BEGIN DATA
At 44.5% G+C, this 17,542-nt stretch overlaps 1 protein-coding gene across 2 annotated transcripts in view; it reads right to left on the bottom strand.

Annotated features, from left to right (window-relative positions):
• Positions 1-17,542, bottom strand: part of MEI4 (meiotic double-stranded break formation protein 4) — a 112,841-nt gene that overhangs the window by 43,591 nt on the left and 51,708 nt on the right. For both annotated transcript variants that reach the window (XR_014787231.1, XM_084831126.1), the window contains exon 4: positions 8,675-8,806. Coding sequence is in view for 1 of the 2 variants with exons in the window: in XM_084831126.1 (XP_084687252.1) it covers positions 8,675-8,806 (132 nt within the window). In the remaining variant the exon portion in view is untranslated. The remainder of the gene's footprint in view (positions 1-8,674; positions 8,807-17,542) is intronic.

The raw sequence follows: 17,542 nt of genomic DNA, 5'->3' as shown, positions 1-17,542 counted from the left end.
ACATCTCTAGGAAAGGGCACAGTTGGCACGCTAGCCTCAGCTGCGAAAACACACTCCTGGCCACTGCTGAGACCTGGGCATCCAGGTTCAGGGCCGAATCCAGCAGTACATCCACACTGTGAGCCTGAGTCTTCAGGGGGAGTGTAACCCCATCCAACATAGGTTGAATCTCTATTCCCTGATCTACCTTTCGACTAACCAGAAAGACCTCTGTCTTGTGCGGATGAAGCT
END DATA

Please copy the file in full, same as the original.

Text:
At 44.5% G+C, this 17,542-nt stretch overlaps 1 protein-coding gene across 2 annotated transcripts in view; it reads right to left on the bottom strand.

Annotated features, from left to right (window-relative positions):
• Positions 1-17,542, bottom strand: part of MEI4 (meiotic double-stranded break formation protein 4) — a 112,841-nt gene that overhangs the window by 43,591 nt on the left and 51,708 nt on the right. For both annotated transcript variants that reach the window (XR_014787231.1, XM_084831126.1), the window contains exon 4: positions 8,675-8,806. Coding sequence is in view for 1 of the 2 variants with exons in the window: in XM_084831126.1 (XP_084687252.1) it covers positions 8,675-8,806 (132 nt within the window). In the remaining variant the exon portion in view is untranslated. The remainder of the gene's footprint in view (positions 1-8,674; positions 8,807-17,542) is intronic.

The raw sequence follows: 17,542 nt of genomic DNA, 5'->3' as shown, positions 1-17,542 counted from the left end.
ACATCTCTAGGAAAGGGCACAGTTGGCACGCTAGCCTCAGCTGCGAAAACACACTCCTGGCCACTGCTGAGACCTGGGCATCCAGGTTCAGGGCCGAATCCAGCAGTACATCCACACTGTGAGCCTGAGTCTTCAGGGGGAGTGTAACCCCATCCAACATAGGTTGAATCTCTATTCCCTGATCTACCTTTCGACTAACCAGAAAGACCTCTGTCTTGTGCGGATGAAGCT